The last leg of their journey was a 4 day stay in Hong Kong, and I of course couldn't pass up the opportunity to join them! Any excuse to travel!
The first day we took the Star Ferry over to Hong Kong Island. We stayed on the opposite side of Victoria Harbor in Kowloon at the Salisbury YMCA. Yes, YMCA! It had a gorgeous view of the harbor and the symphony of lights show. 
My synopsis of Hong Kong: The skyline and views are incredible. There is so much to see and do, but honestly, after traveling around in Taipei, Tokyo, and Bangkok, the culture and things I'm seeing are very similar. Of course, there are differences, and I think Hong Kong was a great place to visit, but the highlight for me was definitely the skyline. Hong Kong has a great transportation system and has by far been the easiest for me to navigate. Lodging and food are out of this world expensive. 

 We then took a bus up a winding road to The Peak, which under clear conditions would have made for great views of Victoria Harbor. But honestly, when are there ever clear views in Hong Kong?! It was SO smoggy! From The Peak we took a thrilling (pretty much vertical) ride on the tram back down to Hong Kong and hopped on a bus to head to Stanley.
 Stanley was a great town and had some pretty cool market potential, although we were there before the markets opened. All along the shoreline were pubs and bars, which would have been a nice place to go with a group of friends on a Friday night.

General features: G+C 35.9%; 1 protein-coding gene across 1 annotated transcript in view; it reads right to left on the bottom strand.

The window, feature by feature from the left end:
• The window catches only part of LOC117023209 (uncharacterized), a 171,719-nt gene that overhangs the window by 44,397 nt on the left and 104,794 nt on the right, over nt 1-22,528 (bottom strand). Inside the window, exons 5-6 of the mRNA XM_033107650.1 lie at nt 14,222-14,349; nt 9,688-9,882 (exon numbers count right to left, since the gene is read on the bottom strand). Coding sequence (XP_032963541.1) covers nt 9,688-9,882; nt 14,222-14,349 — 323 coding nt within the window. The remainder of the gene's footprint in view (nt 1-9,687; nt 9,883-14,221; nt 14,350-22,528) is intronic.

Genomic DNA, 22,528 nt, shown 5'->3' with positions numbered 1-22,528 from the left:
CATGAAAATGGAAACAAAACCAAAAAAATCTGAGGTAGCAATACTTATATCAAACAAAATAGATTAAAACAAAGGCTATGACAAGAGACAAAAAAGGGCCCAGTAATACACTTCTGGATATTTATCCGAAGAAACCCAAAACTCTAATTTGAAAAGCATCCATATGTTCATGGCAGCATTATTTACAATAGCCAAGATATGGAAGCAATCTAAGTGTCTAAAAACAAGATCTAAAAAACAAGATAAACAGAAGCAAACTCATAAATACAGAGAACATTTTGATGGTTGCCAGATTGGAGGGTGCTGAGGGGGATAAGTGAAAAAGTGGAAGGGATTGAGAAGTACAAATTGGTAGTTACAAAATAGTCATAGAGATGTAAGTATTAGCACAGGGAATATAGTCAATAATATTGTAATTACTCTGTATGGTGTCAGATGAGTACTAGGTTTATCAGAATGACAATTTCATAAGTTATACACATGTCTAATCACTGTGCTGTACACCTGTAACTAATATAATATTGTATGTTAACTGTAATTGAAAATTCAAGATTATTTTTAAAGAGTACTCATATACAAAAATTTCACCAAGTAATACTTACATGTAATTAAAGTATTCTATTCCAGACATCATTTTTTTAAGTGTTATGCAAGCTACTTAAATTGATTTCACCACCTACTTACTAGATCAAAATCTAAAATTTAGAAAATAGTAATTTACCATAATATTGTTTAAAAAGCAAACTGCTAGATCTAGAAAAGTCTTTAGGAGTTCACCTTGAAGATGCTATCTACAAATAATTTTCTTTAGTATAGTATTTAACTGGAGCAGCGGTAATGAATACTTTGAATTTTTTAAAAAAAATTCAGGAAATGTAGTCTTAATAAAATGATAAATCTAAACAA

On our way back we captured some amazing shots of Hong Kong City illuminated at night. The city is gorgeous and the skyline is absolutely the biggest draw and the best part of Hong Kong.
View of Hong Kong from the Avenue of Stars

 We went to Nan Lian Garden, which was a nice escape from the madness of the city. The gardens were so peaceful and tranquil, and the contrast of the gardens along with the high rises and mountains was really cool to see.

 Right behind the gardens was the Chi Lin Nunnery. At this point, I am a bit numb to temples and shrines, but this place was gorgeous as well. The sound of the nuns singing their worships was so calming and I found myself thinking about how I had pictured Asia before living there. The sights, sounds, smells, and feel of this nunnery were exactly as I had imagined: cultural, powerful, and beautiful.